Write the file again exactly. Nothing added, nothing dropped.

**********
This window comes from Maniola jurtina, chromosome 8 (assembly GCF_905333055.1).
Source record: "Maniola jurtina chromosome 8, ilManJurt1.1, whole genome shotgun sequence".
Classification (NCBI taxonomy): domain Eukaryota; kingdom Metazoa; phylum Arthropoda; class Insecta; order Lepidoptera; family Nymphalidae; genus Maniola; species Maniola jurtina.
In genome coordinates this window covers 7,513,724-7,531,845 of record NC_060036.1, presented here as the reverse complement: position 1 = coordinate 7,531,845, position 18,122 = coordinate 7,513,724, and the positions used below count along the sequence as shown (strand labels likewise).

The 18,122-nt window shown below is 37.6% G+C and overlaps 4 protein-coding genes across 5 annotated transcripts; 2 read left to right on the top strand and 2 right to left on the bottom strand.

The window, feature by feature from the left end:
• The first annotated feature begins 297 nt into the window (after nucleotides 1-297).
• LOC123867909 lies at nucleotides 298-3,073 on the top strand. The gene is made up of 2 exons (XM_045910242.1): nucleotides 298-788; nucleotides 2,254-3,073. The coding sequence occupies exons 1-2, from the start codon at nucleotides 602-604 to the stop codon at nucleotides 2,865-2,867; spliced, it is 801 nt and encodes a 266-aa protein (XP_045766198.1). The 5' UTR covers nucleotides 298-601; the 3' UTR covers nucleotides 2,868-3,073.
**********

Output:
This window comes from Maniola jurtina, chromosome 8 (assembly GCF_905333055.1).
Source record: "Maniola jurtina chromosome 8, ilManJurt1.1, whole genome shotgun sequence".
Classification (NCBI taxonomy): domain Eukaryota; kingdom Metazoa; phylum Arthropoda; class Insecta; order Lepidoptera; family Nymphalidae; genus Maniola; species Maniola jurtina.
In genome coordinates this window covers 7,513,724-7,531,845 of record NC_060036.1, presented here as the reverse complement: position 1 = coordinate 7,531,845, position 18,122 = coordinate 7,513,724, and the positions used below count along the sequence as shown (strand labels likewise).

The 18,122-nt window shown below is 37.6% G+C and overlaps 4 protein-coding genes across 5 annotated transcripts; 2 read left to right on the top strand and 2 right to left on the bottom strand.

The window, feature by feature from the left end:
• The first annotated feature begins 297 nt into the window (after nucleotides 1-297).
• LOC123867909 lies at nucleotides 298-3,073 on the top strand. The gene is made up of 2 exons (XM_045910242.1): nucleotides 298-788; nucleotides 2,254-3,073. The coding sequence occupies exons 1-2, from the start codon at nucleotides 602-604 to the stop codon at nucleotides 2,865-2,867; spliced, it is 801 nt and encodes a 266-aa protein (XP_045766198.1). The 5' UTR covers nucleotides 298-601; the 3' UTR covers nucleotides 2,868-3,073.